Chris, Rolinda, thank you for your understanding and compassion. Please don't waste your time trying to reach Corey. I had a manager like him once. Anyone who complained was ridiculed and told "If you don't like it, you know where the door is!" By never allowing anything negative, he never had to deal with any problems. He convinced himself that everything was OK by labeling anyone who noticed a problem as a "whiner". It worked, for a while. Eventually noone told him anything, and he lived in his delusional reality right up til they asked him to resign. Everybody had pretty much moved on by then.

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rolinda in Chula Vista, California

67 months ago

Working with a good employer makes all the difference. It gave me a new perspective. Every profession has positive and negative aspects. For me the positives far outweigh the negatives. I have good days and I have very good days. I agree with Corey. I also like what I do. I enjoy working as a RT. Each day I meet someone new and learn something different and it's very rewarding to know I'm doing my best and using my knowledge, skills and training to help people. We work in an exciting field which offers enough diversity to keep me interested. The attitude and work ethic of coworkers also influences the dynamics within the workplace. I'm happy to work with a great team and I know we make a difference. Good journey everyone.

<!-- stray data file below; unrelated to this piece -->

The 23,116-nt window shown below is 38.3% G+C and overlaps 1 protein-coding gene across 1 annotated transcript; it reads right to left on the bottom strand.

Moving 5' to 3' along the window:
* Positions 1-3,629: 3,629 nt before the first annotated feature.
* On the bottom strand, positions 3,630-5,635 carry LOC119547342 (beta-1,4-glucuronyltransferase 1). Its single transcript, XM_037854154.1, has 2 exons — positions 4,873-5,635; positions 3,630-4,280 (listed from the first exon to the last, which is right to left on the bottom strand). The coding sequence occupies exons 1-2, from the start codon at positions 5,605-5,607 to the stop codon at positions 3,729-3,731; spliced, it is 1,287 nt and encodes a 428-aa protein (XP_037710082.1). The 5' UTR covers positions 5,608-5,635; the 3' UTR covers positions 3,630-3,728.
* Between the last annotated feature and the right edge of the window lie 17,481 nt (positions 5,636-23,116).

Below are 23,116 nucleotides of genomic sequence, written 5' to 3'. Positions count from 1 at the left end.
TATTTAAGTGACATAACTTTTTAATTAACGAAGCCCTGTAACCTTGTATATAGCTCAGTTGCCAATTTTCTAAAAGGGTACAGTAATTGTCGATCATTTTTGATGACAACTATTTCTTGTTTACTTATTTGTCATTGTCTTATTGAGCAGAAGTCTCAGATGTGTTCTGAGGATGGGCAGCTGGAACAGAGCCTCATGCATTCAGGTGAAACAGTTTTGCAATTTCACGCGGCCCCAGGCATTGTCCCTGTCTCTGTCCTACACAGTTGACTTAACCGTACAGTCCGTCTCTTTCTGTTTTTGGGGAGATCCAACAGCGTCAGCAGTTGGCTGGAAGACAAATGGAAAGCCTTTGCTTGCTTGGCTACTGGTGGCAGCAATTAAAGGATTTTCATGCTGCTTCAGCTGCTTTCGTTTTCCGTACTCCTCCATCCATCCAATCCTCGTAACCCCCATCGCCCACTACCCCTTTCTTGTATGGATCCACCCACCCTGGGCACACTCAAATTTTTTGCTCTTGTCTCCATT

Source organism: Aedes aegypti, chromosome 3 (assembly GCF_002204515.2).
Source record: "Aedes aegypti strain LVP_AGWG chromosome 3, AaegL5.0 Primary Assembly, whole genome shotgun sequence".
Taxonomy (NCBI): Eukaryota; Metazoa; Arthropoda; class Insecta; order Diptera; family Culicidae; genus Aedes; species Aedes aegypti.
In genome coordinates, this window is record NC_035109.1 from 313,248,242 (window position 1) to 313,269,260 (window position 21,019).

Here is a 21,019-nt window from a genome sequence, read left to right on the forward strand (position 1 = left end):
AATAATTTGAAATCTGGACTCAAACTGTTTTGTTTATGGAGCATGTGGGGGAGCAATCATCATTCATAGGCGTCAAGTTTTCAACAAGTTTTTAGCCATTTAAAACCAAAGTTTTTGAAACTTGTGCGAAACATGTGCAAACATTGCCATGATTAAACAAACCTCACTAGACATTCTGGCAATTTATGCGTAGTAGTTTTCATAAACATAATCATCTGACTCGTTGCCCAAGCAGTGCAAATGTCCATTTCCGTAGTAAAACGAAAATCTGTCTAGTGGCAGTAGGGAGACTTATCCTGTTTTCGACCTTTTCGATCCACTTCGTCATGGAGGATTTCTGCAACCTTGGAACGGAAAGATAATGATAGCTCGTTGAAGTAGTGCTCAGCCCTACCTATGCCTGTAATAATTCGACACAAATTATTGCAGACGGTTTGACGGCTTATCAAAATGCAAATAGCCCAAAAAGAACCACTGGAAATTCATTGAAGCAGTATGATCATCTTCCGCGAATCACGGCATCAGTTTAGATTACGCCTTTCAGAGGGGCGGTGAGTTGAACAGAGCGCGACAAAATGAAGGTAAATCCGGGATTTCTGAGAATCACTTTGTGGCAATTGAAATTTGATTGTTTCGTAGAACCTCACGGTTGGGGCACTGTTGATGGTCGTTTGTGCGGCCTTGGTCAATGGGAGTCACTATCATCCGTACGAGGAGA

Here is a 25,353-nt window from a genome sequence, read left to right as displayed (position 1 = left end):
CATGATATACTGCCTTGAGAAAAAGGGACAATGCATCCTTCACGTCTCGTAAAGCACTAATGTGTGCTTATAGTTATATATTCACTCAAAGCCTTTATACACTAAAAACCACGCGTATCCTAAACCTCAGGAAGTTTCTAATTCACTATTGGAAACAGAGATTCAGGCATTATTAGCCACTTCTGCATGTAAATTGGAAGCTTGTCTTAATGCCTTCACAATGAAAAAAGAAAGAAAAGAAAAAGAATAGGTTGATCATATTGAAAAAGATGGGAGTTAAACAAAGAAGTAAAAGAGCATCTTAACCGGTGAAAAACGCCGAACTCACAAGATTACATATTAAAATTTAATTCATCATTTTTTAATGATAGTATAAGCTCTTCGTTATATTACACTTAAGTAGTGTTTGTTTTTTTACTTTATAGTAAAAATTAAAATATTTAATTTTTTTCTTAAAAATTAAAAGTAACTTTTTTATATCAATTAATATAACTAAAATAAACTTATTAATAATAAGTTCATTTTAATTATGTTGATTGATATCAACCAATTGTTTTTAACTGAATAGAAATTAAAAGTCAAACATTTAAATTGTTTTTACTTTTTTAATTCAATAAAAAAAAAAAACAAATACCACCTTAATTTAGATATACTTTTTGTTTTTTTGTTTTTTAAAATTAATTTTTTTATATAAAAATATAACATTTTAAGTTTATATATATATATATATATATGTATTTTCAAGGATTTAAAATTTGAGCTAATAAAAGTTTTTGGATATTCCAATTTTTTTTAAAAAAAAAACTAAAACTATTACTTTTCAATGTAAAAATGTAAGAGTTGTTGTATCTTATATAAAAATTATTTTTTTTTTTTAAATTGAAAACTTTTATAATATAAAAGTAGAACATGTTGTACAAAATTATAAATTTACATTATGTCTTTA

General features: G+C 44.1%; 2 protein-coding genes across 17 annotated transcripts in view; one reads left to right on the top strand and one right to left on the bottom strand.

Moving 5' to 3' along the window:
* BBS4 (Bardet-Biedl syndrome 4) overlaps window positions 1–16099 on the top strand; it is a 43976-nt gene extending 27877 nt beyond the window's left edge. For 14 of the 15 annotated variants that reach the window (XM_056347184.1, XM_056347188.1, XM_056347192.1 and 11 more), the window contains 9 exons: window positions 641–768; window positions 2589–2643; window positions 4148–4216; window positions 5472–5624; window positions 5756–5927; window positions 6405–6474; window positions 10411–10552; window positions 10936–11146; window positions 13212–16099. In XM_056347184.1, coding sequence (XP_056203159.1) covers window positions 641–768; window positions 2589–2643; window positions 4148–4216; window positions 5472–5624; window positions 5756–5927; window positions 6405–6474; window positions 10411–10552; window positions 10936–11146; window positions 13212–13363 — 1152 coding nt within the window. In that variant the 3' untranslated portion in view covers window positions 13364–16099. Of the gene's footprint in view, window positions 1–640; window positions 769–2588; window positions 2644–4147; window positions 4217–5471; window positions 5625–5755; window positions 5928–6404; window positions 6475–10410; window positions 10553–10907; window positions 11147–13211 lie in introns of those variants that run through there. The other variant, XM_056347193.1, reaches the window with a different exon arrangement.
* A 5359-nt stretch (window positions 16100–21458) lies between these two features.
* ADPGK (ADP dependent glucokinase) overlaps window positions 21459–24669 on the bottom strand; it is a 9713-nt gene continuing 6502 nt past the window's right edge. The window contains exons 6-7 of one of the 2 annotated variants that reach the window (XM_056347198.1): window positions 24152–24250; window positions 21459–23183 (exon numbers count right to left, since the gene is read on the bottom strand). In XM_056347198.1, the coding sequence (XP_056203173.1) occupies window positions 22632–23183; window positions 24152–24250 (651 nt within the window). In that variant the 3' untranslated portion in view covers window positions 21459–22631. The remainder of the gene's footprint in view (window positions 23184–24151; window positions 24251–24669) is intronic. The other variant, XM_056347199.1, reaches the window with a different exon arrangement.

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Bob in Fort Worth, Texas

67 months ago

Chris,
I understand. It's too bad really. We need people who are passionate about the care they deliver, and who want to do it right. Corey's attitude aside, it is heartening to hear that pockets of real respiratory therapy exist. His description of the "bad days" at his hospital did make me smile. For far to many RT's, that's a normal day. You never get a chance to sit down, talk to the patient, put what you've learned and continue to learn into practise. That's why he's so fortunate to work where he does.
Labeling anything negative as whining is an old tactic that managers have used for years. It keeps the rank and file in check and isolates them. It also prompts the one labeled to question themselves. Collectively they would pose a threat as change agents. Isolated, they suffer in silence, accepting the status quo. Those who persist in delivering bad news are "punished". Bad assignments, bad schedules, eventually drummed out. You probably know the drill.
Keep speaking up for as long as you remain in the field. If you are going to leave anyway, you've nothing to lose, right? Maybe it will inspire others not to sit idley by and watch things get worse. "Whining"? I think not. One of the ways things get changed is by pointing out a problem and complaining about it. Good on you in your future endeavors Chris. I'll keep plugging away. I don't want and cannot imagine doing anything else. I just want to do it right by the patient, and not keep having to cut corners to boost next quarters profits. Oops, better quit before I'm labled a whiner again. LOL Take care Chris.